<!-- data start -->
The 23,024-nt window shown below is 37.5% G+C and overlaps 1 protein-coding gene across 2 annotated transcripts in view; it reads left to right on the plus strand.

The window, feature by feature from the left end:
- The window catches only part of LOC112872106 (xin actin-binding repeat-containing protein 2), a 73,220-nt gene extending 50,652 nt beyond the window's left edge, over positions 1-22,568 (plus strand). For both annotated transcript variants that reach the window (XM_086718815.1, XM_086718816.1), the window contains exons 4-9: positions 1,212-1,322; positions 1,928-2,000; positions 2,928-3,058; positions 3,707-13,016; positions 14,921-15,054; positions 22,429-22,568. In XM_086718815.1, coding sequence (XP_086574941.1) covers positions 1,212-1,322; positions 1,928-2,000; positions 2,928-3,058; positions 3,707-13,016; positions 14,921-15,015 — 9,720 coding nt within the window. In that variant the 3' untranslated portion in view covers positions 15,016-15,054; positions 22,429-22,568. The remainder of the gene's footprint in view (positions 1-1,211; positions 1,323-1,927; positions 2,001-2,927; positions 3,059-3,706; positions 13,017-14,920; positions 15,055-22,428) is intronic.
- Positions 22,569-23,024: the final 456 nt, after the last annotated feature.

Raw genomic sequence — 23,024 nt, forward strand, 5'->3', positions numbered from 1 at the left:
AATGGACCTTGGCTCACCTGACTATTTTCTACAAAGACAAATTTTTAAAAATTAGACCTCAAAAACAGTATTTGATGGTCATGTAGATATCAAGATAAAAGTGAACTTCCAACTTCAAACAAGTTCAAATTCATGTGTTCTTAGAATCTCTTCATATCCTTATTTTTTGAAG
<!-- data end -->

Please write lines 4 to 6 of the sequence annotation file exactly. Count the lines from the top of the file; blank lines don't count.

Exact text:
- Positions 22,569-23,024: the final 456 nt, after the last annotated feature.

Raw genomic sequence — 23,024 nt, forward strand, 5'->3', positions numbered from 1 at the left:
AATGGACCTTGGCTCACCTGACTATTTTCTACAAAGACAAATTTTTAAAAATTAGACCTCAAAAACAGTATTTGATGGTCATGTAGATATCAAGATAAAAGTGAACTTCCAACTTCAAACAAGTTCAAATTCATGTGTTCTTAGAATCTCTTCATATCCTTATTTTTTGAAG